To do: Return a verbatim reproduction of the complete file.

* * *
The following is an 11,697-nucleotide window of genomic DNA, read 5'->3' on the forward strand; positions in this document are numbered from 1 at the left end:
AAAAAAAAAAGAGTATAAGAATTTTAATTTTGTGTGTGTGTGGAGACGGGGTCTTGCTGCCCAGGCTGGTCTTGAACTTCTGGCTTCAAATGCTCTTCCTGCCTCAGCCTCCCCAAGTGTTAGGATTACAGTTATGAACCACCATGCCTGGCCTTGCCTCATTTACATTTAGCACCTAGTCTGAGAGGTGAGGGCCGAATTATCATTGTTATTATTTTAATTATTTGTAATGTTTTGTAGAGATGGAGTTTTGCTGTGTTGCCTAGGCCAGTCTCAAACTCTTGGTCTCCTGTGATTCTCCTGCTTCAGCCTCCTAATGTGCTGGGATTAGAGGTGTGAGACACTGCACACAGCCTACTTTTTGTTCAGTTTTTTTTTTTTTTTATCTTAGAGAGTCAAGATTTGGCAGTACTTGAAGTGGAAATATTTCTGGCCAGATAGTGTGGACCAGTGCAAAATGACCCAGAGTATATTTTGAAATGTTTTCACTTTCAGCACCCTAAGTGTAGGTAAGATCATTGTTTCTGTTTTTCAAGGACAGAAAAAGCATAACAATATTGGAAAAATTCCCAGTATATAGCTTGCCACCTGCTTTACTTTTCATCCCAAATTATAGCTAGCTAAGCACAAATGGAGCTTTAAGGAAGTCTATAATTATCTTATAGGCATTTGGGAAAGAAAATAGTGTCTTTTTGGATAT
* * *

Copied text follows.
The following is an 11,697-nucleotide window of genomic DNA, read 5'->3' on the forward strand; positions in this document are numbered from 1 at the left end:
AAAAAAAAAAGAGTATAAGAATTTTAATTTTGTGTGTGTGTGGAGACGGGGTCTTGCTGCCCAGGCTGGTCTTGAACTTCTGGCTTCAAATGCTCTTCCTGCCTCAGCCTCCCCAAGTGTTAGGATTACAGTTATGAACCACCATGCCTGGCCTTGCCTCATTTACATTTAGCACCTAGTCTGAGAGGTGAGGGCCGAATTATCATTGTTATTATTTTAATTATTTGTAATGTTTTGTAGAGATGGAGTTTTGCTGTGTTGCCTAGGCCAGTCTCAAACTCTTGGTCTCCTGTGATTCTCCTGCTTCAGCCTCCTAATGTGCTGGGATTAGAGGTGTGAGACACTGCACACAGCCTACTTTTTGTTCAGTTTTTTTTTTTTTTTATCTTAGAGAGTCAAGATTTGGCAGTACTTGAAGTGGAAATATTTCTGGCCAGATAGTGTGGACCAGTGCAAAATGACCCAGAGTATATTTTGAAATGTTTTCACTTTCAGCACCCTAAGTGTAGGTAAGATCATTGTTTCTGTTTTTCAAGGACAGAAAAAGCATAACAATATTGGAAAAATTCCCAGTATATAGCTTGCCACCTGCTTTACTTTTCATCCCAAATTATAGCTAGCTAAGCACAAATGGAGCTTTAAGGAAGTCTATAATTATCTTATAGGCATTTGGGAAAGAAAATAGTGTCTTTTTGGATAT